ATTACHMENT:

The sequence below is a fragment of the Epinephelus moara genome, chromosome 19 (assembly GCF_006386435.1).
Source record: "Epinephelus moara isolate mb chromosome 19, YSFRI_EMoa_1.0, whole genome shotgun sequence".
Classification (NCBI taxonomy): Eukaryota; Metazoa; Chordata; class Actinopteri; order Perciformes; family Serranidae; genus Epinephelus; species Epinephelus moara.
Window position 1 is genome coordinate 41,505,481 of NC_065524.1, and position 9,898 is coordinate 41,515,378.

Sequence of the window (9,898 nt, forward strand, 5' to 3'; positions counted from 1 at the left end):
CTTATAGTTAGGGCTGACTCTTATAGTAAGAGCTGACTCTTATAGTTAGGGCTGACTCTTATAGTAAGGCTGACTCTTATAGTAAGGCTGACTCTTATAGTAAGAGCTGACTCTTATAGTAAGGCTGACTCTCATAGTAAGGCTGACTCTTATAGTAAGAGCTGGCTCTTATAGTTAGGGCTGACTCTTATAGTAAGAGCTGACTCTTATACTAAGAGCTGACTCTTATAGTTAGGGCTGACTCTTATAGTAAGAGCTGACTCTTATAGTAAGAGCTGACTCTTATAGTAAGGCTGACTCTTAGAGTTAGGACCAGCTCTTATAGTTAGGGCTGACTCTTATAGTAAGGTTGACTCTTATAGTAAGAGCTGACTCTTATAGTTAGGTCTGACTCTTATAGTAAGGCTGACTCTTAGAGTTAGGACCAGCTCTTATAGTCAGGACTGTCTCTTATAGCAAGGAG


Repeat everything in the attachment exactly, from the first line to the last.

The sequence below is a fragment of the Epinephelus moara genome, chromosome 19 (assembly GCF_006386435.1).
Source record: "Epinephelus moara isolate mb chromosome 19, YSFRI_EMoa_1.0, whole genome shotgun sequence".
Classification (NCBI taxonomy): Eukaryota; Metazoa; Chordata; class Actinopteri; order Perciformes; family Serranidae; genus Epinephelus; species Epinephelus moara.
Window position 1 is genome coordinate 41,505,481 of NC_065524.1, and position 9,898 is coordinate 41,515,378.

Sequence of the window (9,898 nt, forward strand, 5' to 3'; positions counted from 1 at the left end):
CTTATAGTTAGGGCTGACTCTTATAGTAAGAGCTGACTCTTATAGTTAGGGCTGACTCTTATAGTAAGGCTGACTCTTATAGTAAGGCTGACTCTTATAGTAAGAGCTGACTCTTATAGTAAGGCTGACTCTCATAGTAAGGCTGACTCTTATAGTAAGAGCTGGCTCTTATAGTTAGGGCTGACTCTTATAGTAAGAGCTGACTCTTATACTAAGAGCTGACTCTTATAGTTAGGGCTGACTCTTATAGTAAGAGCTGACTCTTATAGTAAGAGCTGACTCTTATAGTAAGGCTGACTCTTAGAGTTAGGACCAGCTCTTATAGTTAGGGCTGACTCTTATAGTAAGGTTGACTCTTATAGTAAGAGCTGACTCTTATAGTTAGGTCTGACTCTTATAGTAAGGCTGACTCTTAGAGTTAGGACCAGCTCTTATAGTCAGGACTGTCTCTTATAGCAAGGAG